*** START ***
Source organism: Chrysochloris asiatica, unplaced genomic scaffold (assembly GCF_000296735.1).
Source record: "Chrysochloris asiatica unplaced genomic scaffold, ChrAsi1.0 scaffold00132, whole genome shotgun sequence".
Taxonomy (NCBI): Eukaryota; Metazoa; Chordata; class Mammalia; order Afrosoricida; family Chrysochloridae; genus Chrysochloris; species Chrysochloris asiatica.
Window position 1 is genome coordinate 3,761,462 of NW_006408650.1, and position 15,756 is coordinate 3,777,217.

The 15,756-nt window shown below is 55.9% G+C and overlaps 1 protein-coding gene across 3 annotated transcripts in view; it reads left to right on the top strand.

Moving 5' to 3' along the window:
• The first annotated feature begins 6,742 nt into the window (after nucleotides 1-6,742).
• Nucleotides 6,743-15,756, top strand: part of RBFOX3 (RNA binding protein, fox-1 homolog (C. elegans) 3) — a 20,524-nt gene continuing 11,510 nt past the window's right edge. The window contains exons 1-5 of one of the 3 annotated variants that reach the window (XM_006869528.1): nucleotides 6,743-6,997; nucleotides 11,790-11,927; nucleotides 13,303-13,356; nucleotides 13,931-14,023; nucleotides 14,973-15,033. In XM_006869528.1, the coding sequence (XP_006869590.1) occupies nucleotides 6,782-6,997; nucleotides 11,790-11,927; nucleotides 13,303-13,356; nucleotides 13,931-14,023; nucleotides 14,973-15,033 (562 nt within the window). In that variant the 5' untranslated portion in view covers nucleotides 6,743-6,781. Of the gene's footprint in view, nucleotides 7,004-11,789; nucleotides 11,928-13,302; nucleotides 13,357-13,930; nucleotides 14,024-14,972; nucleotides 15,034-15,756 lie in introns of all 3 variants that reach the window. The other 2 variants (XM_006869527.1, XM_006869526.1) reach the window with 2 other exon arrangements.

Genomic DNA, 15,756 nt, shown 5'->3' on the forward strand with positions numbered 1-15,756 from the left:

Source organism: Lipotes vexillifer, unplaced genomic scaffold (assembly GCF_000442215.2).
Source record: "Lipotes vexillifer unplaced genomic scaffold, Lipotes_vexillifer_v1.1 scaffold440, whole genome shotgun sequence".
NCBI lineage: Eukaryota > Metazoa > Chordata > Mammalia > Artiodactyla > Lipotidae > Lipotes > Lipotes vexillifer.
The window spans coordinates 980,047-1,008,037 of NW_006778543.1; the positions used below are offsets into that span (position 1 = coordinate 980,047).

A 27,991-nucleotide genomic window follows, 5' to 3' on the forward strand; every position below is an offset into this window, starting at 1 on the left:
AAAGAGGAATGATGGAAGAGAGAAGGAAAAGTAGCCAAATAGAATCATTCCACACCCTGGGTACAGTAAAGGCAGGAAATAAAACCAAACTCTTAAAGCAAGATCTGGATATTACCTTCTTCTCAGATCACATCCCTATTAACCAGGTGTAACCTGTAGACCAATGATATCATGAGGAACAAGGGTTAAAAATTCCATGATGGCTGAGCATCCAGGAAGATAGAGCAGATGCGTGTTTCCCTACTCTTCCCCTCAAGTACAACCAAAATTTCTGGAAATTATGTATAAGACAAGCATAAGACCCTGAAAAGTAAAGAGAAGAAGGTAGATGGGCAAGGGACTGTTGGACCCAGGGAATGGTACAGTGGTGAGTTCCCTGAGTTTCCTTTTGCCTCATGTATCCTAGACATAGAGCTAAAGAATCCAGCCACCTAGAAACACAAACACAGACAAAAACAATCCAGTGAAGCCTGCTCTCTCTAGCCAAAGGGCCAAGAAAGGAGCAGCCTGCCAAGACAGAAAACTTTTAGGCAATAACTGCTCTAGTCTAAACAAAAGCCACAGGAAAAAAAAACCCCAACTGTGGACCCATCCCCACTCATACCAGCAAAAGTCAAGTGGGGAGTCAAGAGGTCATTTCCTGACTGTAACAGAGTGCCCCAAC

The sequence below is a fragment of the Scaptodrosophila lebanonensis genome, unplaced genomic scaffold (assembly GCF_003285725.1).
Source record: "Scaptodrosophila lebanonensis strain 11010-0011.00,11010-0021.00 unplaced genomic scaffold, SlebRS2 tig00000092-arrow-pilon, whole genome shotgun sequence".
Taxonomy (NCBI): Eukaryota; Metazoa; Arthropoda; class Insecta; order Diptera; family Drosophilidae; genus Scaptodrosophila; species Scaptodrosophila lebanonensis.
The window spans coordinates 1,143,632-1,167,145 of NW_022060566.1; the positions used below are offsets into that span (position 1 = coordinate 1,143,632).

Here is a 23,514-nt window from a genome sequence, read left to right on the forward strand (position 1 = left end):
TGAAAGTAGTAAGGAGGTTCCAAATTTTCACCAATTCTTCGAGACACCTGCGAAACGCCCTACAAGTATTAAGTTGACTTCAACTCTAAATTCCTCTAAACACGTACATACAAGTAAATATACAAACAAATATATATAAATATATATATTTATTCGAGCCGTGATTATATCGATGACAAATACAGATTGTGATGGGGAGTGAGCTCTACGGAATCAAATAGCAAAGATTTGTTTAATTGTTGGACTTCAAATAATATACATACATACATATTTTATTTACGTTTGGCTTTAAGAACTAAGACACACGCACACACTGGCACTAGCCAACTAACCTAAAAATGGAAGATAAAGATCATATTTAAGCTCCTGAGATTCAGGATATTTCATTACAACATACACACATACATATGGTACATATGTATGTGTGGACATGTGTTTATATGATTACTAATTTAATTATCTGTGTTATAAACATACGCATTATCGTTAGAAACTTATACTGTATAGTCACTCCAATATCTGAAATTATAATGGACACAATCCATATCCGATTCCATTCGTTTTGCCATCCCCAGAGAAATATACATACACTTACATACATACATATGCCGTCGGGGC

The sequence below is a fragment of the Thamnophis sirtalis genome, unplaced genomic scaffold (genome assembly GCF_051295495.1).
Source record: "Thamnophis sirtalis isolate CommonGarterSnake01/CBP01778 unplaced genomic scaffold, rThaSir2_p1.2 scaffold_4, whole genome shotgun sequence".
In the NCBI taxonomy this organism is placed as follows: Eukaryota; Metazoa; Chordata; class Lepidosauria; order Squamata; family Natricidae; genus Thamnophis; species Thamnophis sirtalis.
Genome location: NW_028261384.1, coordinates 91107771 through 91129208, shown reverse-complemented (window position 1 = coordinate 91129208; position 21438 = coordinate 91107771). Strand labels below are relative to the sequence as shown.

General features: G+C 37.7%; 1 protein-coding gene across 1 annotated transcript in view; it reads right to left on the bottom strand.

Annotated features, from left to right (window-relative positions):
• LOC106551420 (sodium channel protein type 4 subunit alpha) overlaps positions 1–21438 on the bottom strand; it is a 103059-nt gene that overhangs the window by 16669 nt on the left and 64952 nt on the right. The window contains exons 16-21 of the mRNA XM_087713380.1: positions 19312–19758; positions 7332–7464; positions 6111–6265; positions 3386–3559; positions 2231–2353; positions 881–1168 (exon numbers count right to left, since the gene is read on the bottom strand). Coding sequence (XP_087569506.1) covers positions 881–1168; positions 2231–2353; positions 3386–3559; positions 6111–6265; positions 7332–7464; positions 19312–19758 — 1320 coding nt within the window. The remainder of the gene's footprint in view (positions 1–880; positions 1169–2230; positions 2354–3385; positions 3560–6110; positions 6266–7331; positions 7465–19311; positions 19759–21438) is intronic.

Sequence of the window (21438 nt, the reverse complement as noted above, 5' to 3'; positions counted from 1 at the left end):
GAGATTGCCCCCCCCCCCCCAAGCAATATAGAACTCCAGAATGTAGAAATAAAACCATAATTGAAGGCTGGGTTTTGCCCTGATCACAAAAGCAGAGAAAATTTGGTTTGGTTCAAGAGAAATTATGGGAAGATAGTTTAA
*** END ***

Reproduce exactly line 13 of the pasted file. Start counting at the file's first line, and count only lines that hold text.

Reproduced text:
The window spans coordinates 980,047-1,008,037 of NW_006778543.1; the positions used below are offsets into that span (position 1 = coordinate 980,047).